Today we’d like to thank our loyal readers with a book giveaway. We will randomly select a winner to receive a free copy of acclaimed historian Ray Raphael’s newest volume Constitutional Myths: What We got Wrong and How to Get It Right. To enter, simply leave a comment below before noon EST on Friday, March 29.
Americans love to reference the Constitution as the ultimate source of truth. But which truth? What did the framers really have in mind? In Constitutional Myths, Raphael places the document in its historical context, dispensing little-known facts and debunking popular preconceived notions. For instance, the Constitutional Convention started on May 25 and ended on September 17. If it had ended only two weeks earlier, our government would have looked very different. The president would be chosen by Congress to serve a seven-year term, and he could not be re-elected. There would be no vice president. The Senate, not the president, would negotiate treaties and make appointments. These major alterations were made in committee on September 4, and the rest of the delegates were too weary to challenge them.
To sort out truth from fiction, Ray Raphael takes a balanced approach. For each myth, he first notes the kernel of truth it represents, since most myths have some basis in fact. Then he presents a big “BUT” — the larger context that reveals what the myth distorts. Finally, and this is the heart of the story, he offers a complete chronological rendering of each subject. Only by entering the world of the framers can we understand how and why they fashioned the United States Constitution.
Leave your comment below to be entered to win this book! Friday afternoon (March 29) we will randomly select the winner and notify them via the comments below. Good luck!
I think it is amazing what people will come up with regarding American History. There is always that little seed from which the myths spring forth and isolating those goes a long way to explaining what is fact and what is fiction. There are plenty of times when I would love to see more works like Ray’s out there in use to debunk the myths. The problem lies in that people really hate to have a belief driven interpretation revealed to be erroneous. I definitely want to read this book.
I agree, this sounds like an interesting read.. Anytime we can look at something in the CONTEXT in which it happened is a good thing.. Today, it’s all too easy to take a “sound bite” from history and misinterpret it (intentionally?) and use it to support a particular idea or platform of today.
I agree with the concept – we cannot know unless we were actually there at that time. It does sound like an interesting read and a great addition to my ever growing library.
This sounds like a book that is very relevant today, especially the way so many people reference the constitution and its writers in a similar way that they reference the bible. It will be a good learning experience to read this!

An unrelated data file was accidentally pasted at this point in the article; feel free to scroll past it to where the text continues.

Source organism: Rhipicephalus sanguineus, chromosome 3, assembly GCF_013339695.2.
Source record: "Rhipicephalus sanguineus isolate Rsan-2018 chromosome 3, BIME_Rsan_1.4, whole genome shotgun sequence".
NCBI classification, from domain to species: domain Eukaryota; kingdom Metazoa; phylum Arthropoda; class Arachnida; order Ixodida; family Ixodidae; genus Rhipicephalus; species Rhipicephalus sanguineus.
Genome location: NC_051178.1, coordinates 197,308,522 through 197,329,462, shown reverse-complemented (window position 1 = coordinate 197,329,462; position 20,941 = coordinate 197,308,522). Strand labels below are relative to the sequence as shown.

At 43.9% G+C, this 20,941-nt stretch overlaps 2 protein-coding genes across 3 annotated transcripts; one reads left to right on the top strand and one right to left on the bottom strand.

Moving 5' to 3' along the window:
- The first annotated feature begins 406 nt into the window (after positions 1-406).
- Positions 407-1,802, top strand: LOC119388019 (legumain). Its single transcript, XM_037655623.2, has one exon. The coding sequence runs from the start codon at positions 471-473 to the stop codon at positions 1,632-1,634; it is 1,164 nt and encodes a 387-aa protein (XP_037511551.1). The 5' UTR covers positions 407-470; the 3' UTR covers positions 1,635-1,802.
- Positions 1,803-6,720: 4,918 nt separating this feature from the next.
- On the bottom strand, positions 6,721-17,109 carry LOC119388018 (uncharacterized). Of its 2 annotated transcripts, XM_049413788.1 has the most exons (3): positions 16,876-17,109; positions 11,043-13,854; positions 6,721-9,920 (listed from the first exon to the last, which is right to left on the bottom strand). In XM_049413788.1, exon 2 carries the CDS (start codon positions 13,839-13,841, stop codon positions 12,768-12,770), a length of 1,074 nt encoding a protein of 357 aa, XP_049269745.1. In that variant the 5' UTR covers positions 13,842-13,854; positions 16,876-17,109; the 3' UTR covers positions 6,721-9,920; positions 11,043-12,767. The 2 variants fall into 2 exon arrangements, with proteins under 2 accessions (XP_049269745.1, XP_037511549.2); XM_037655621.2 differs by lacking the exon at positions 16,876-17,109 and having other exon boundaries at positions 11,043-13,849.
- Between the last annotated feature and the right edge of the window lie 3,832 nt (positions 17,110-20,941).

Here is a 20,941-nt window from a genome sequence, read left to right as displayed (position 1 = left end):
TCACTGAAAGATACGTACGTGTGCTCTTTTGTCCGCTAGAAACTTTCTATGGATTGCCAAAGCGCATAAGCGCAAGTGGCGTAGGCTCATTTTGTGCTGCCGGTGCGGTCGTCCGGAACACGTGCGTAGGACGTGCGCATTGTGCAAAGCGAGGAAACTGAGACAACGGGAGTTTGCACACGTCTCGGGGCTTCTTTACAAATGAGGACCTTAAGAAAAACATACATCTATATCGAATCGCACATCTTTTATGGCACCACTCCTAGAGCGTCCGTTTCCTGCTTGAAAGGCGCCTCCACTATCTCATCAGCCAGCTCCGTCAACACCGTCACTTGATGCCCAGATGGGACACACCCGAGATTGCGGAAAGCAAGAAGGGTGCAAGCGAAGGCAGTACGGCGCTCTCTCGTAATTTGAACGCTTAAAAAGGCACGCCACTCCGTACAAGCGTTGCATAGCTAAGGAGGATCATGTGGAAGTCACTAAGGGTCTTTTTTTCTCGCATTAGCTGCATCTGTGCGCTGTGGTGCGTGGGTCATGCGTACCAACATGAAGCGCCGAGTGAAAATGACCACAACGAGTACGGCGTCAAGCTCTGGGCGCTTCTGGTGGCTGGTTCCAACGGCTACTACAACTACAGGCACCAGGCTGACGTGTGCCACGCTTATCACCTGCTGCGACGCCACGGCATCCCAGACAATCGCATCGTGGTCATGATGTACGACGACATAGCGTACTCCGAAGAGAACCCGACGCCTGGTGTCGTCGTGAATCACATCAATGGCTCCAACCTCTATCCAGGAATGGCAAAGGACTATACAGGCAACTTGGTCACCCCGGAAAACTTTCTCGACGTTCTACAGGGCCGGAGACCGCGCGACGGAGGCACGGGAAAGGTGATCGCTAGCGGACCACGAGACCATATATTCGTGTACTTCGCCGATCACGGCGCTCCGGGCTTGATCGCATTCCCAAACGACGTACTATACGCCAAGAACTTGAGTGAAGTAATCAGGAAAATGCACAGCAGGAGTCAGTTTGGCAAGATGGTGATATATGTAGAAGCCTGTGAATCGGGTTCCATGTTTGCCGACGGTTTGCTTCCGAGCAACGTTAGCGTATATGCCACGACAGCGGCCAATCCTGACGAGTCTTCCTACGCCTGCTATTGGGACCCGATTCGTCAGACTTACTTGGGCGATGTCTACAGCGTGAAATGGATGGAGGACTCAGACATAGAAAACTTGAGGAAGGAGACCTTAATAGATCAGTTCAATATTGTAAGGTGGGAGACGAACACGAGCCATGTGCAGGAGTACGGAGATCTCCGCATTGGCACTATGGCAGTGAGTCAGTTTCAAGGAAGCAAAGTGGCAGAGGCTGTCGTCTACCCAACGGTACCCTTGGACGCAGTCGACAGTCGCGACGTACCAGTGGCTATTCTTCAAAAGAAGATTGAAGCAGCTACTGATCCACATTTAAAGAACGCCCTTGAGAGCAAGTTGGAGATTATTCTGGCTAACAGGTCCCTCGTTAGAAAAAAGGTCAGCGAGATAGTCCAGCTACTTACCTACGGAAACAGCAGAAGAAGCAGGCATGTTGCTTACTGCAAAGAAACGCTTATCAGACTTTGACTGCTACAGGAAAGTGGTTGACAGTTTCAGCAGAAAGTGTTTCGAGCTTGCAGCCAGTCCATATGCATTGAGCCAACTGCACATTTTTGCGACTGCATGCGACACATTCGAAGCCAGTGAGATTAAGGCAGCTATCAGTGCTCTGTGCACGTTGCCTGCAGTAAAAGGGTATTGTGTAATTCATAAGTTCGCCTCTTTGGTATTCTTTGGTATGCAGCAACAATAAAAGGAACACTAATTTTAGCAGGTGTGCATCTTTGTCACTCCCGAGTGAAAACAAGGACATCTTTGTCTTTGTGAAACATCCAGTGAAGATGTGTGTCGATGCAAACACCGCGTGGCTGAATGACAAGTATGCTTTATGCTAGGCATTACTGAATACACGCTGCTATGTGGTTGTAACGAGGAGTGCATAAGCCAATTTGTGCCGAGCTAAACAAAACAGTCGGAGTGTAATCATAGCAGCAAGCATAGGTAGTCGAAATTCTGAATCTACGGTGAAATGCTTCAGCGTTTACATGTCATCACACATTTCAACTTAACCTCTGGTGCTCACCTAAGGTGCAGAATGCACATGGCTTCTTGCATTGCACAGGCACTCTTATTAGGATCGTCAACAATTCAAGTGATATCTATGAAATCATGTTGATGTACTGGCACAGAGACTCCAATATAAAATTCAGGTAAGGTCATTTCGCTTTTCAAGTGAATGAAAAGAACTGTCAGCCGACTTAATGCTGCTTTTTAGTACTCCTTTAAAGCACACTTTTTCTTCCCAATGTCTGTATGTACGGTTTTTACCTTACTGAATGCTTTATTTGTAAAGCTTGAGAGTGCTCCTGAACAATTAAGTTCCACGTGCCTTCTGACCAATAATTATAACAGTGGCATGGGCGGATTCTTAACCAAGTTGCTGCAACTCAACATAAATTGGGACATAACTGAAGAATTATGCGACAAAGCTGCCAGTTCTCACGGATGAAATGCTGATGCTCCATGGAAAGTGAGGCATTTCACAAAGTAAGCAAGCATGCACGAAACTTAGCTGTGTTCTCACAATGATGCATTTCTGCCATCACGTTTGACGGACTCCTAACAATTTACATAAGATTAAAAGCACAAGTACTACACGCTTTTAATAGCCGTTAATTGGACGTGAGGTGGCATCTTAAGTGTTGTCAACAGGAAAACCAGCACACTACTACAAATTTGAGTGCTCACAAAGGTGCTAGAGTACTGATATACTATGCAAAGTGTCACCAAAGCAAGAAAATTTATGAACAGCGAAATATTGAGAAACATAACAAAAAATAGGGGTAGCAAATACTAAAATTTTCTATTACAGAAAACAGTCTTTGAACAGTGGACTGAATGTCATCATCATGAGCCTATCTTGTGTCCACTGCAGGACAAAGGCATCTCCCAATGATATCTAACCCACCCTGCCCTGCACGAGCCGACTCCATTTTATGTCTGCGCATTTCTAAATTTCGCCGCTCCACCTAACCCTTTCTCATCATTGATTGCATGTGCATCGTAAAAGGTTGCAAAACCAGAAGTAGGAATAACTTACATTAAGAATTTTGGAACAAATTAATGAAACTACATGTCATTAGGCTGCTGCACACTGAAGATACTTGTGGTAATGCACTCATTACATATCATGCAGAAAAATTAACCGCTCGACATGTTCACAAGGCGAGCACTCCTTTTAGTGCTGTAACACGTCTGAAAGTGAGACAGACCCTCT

With a passion, bordering on a vice?, I would love to win a copy of the book. One needs to “study” history to sort and sift through varied view points in an attempt to get the real story and take away the lessons that should be learned!
I’m a big fan of Ray’s theses, and this sounds like another great one. Thanks for the opportunity to nab a copy!
I have a passion for American History. Being an avid reader I love expanding my knowledge about the Constitution.This book really peeked my interest.I love authors that find a hook to keep the facts inbedded in my brain so I can share them with my students.
This would be a perfect resource for a High School AP Government class! I would love to expand my knowledge base with this book.
Tangentially, myth creation is happening today and is most instructive. Currently, a most deceptive ‘Constitutional Myth’ is being promulgated by a largely co-opted Fourth Estate. It is that President Obama sees the Constitution as anything but an obstacle to his ideological agenda. This is one myth we can observe as to how it ‘plays’ over time.
I would love to see how this version of the Constitution compares to the interpretation we had in Civics class, many years ago with one of the best teachers ever, Mr. Fabre.
I am forever trying to keep the record straight on both sides of the argument, with friends, concerning the intentions of the founders. This book should help greatly.
“But that time is not lost which is employed in providing tools for future operation: more especially as in this case the books put into the hands of the youth for this purpose may be such as will at the same time impress their minds with useful facts and good principles. If this period be suffered to pass in idleness, the mind becomes lethargic and impotent, as would the body it inhabits if unexercised during the same time.”
– T. Jefferson (c. 1781)
As a child, I remember having some wonderful history teachers who made history and (then) current events, like the conflict in Vietnam, come alive. I was fortunate to live in states where history was considered an important part of one’s education, and where the Bill of Rights was discussed, analyzed, and a major part of the curriculum. I have taken a number of history courses over time, and read many books about various times in our history. I am still amazed at the depth and breadth of the Declaration of Independence and the U.S. Constitution,and am thankful that I live in a country such as ours, despite our imperfections.